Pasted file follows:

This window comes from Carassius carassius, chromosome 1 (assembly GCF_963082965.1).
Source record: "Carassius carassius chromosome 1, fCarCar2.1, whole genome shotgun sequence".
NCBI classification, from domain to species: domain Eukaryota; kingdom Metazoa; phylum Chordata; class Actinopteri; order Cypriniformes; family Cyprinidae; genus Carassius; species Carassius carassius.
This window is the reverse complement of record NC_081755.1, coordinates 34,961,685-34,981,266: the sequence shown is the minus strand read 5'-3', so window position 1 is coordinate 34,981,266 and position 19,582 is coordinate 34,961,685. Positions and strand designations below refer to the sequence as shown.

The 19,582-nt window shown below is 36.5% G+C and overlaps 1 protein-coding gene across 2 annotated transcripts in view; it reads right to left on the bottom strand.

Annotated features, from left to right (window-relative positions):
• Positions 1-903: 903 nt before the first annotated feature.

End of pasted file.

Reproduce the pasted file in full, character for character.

This window comes from Carassius carassius, chromosome 1 (assembly GCF_963082965.1).
Source record: "Carassius carassius chromosome 1, fCarCar2.1, whole genome shotgun sequence".
NCBI classification, from domain to species: domain Eukaryota; kingdom Metazoa; phylum Chordata; class Actinopteri; order Cypriniformes; family Cyprinidae; genus Carassius; species Carassius carassius.
This window is the reverse complement of record NC_081755.1, coordinates 34,961,685-34,981,266: the sequence shown is the minus strand read 5'-3', so window position 1 is coordinate 34,981,266 and position 19,582 is coordinate 34,961,685. Positions and strand designations below refer to the sequence as shown.

The 19,582-nt window shown below is 36.5% G+C and overlaps 1 protein-coding gene across 2 annotated transcripts in view; it reads right to left on the bottom strand.

Annotated features, from left to right (window-relative positions):
• Positions 1-903: 903 nt before the first annotated feature.